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How to Survive This Stressful Political Environment

One of the things that’s coming up more often in the therapy room these days is anxiety over the political climate. Patients who are uber political and apolitical alike are finding it nearly impossible to avoid getting swept into the current that is the 24-hour news cycle.

Before the advent of social media and smart phones, it was possible to miss out on current events simply by not reading the newspaper or watching the news on television. We don’t have that luxury these days.

Whether you’re on Twitter, Facebook, or Instagram, someone in your social media network will share their political opinions. It almost makes you long for the days when all we had to complain about was the incessant food pictures!

With the separation provided by a computer screen, things we would avoid discussing in-person are fair game for posting on the internet. It's hard to believe how we treat each other in the comments of these posts, especially knowing we will see each other in person at some point. Moms who may have only paid attention to politics during presidential election years are now experiencing strained relationships over differing political opinions.

And with the Supreme Court shifting to the right ideologically, many parents are struggling with the question of what type of country their children will grow up in. There is so much uncertainty over the future of reproductive rights, privacy, and gun control that it’s no wonder my patients are noticing an increase in anxiety.

Sometimes people don’t even recognize the effects of stress and anxiety because it can show up as anger, irritability, disrupted sleep, headaches, muscle tension, or an upset stomach. Relationship conflicts may seem to pop up out of nowhere. Left untreated, this chronic stress can lead to a weakened immune system, higher rates of obesity, and even increased risk of death.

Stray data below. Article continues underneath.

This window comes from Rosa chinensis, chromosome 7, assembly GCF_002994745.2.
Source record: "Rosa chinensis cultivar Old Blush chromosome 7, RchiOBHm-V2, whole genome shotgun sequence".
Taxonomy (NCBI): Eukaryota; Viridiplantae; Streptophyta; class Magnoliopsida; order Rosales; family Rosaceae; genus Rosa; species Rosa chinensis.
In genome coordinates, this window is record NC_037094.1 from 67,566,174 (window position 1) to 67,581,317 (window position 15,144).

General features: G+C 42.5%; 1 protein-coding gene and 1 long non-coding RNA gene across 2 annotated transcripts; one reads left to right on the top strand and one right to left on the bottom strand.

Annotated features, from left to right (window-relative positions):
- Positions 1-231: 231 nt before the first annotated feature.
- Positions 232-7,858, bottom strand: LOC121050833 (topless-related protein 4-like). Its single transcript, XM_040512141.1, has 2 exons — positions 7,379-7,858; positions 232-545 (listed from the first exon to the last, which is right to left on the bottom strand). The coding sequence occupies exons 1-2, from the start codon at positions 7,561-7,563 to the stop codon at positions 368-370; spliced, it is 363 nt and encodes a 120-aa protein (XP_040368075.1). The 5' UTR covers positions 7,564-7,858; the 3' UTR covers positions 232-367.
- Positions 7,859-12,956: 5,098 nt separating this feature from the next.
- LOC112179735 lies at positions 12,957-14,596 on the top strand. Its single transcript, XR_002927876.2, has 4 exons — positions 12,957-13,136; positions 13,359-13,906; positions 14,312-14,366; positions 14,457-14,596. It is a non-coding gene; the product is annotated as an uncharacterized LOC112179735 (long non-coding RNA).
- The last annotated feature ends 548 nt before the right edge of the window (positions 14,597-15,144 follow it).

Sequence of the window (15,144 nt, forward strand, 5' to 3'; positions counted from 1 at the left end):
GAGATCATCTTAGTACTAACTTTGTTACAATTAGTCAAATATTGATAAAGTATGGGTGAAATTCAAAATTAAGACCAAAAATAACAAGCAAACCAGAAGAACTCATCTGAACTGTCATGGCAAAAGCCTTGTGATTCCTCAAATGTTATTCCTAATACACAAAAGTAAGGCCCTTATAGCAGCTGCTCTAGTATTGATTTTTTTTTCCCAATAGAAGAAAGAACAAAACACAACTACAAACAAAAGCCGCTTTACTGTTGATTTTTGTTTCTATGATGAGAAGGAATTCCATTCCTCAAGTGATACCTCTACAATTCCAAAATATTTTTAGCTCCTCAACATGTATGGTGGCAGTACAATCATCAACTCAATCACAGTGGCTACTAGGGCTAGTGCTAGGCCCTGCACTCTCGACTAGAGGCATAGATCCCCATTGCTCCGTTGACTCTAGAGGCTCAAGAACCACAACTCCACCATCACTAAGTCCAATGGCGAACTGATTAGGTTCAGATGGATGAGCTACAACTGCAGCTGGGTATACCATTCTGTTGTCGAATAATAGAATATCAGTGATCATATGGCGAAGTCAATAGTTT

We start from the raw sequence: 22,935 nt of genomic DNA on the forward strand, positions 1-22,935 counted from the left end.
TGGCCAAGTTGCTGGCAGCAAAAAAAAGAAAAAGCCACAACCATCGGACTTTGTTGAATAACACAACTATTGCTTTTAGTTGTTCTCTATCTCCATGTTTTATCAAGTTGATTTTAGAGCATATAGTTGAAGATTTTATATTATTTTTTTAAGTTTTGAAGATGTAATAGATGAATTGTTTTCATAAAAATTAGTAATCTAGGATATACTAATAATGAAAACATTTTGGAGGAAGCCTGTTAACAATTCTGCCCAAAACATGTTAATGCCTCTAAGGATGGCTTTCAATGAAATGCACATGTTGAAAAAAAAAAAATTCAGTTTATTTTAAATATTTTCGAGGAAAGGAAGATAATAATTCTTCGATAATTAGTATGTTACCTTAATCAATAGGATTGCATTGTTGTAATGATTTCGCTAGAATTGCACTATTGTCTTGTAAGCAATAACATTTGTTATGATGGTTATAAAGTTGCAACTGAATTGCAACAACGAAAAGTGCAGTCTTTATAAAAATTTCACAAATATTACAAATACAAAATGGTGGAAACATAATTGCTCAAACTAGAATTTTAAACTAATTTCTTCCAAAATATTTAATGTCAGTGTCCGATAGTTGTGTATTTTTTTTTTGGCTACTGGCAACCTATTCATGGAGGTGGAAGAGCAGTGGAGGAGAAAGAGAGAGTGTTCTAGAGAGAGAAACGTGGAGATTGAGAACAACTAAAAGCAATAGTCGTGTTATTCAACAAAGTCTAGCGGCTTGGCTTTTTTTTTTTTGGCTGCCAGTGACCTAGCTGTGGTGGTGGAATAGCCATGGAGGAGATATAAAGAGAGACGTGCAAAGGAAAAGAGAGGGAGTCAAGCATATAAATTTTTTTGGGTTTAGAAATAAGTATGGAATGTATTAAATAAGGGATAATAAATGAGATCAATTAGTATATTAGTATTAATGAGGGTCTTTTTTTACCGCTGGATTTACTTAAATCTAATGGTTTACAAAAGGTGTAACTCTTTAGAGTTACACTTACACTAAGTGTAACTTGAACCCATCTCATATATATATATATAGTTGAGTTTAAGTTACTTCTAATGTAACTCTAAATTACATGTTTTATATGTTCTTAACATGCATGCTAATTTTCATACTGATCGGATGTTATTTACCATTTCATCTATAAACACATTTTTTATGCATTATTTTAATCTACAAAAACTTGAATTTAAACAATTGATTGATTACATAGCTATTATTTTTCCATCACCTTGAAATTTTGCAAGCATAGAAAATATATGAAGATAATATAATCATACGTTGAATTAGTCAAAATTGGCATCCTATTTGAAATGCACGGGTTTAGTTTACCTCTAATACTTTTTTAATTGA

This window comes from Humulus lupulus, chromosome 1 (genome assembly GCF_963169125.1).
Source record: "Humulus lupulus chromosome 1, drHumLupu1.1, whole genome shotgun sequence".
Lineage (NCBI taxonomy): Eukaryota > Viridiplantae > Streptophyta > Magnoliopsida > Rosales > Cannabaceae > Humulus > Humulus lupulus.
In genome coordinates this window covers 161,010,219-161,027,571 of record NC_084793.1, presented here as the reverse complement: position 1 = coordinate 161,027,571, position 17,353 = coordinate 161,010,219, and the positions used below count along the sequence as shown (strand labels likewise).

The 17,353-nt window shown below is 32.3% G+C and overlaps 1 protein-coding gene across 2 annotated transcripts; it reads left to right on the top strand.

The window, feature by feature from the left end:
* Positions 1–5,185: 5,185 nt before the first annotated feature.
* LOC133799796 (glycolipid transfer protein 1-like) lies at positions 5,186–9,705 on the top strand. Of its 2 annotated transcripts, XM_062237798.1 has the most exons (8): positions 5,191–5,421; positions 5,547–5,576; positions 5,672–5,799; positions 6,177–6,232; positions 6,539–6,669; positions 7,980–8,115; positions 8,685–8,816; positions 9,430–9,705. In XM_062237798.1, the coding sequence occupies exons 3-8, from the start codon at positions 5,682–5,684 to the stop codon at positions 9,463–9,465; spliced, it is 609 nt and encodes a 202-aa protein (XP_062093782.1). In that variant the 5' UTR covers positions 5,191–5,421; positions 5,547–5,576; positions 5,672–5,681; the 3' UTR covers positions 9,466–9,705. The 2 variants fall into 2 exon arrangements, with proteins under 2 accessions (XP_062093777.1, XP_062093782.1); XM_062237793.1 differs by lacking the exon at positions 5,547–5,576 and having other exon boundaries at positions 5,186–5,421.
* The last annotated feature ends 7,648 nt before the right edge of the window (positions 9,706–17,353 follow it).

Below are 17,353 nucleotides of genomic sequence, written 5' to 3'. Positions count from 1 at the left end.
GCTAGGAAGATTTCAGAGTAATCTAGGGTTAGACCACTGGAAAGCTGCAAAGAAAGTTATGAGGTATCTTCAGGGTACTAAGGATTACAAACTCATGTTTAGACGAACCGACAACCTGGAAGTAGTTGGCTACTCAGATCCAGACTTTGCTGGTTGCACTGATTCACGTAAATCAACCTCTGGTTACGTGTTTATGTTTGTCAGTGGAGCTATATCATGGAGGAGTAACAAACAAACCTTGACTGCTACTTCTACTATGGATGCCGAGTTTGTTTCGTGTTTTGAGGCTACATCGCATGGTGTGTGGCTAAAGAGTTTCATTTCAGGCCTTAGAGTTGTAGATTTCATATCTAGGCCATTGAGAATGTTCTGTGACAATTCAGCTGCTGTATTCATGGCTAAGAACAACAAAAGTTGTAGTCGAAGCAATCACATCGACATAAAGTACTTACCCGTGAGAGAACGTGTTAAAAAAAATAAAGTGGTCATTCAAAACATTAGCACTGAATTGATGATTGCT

The good news is there are ways to help combat this political stress.

1. Unplug – Giving yourself a digital holiday won’t make the outside world disappear, but chances are you will enjoy your day a little more without getting caught up in the latest and greatest scandal that disappears after a single news cycle. Use the time you would be surfing social media to work on other projects you’ve been neglecting or just to enjoy quality time with your family.

2. Live your values – Taking a few minutes to identify the things that are important to you can help you make the most of your time on the planet. Knowing that you value volunteering with your kids more than watching television can help you be more intentional about how you spend your time. Think about what qualities you want your kids to see you represent in the various aspects of life (e.g., work, family/relationships, leisure, personal growth/health).

3. Be mindful – Rather than letting your mind get caught up in the political worries, focus on what’s right in front of you. Treat a conversation with your partner or child like it’s the only thing that exists in that moment. Notice the beautiful world around you with the curiosity of a young child seeing things for the first time. This focus on the present moment (aka being mindful), can help prevent you from getting dragged into the downward spiral of negative thinking.

4. Get involved – Some of the anxiety over the political climate is caused by feeling a loss of control or self-efficacy. By finding an organization or cause you believe in and taking action, you can regain a semblance of control. Feeling like you are making a small difference rather than just a helpless observer is a key component to well-being.

I know it may seem hopeless when you are constantly bombarded by political extremism, but the truth is that by taking a few small steps you can fight back against the stress and anxiety. As Stephen Covey once said, “I am not a product of my circumstances. I am a product of my decisions.” Your choices in reacting to the stressful climate can make this a time of personal growth and empowerment.

Dr. Kevin Hyde, Psy.D. is a licensed clinical psychologist with a private practice in Palm Harbor, Florida. He specializes in helping overwhelmed moms struggling with stress and anxiety to bring a little peace to a chaotic world. You can follow him on Facebook or Twitter.

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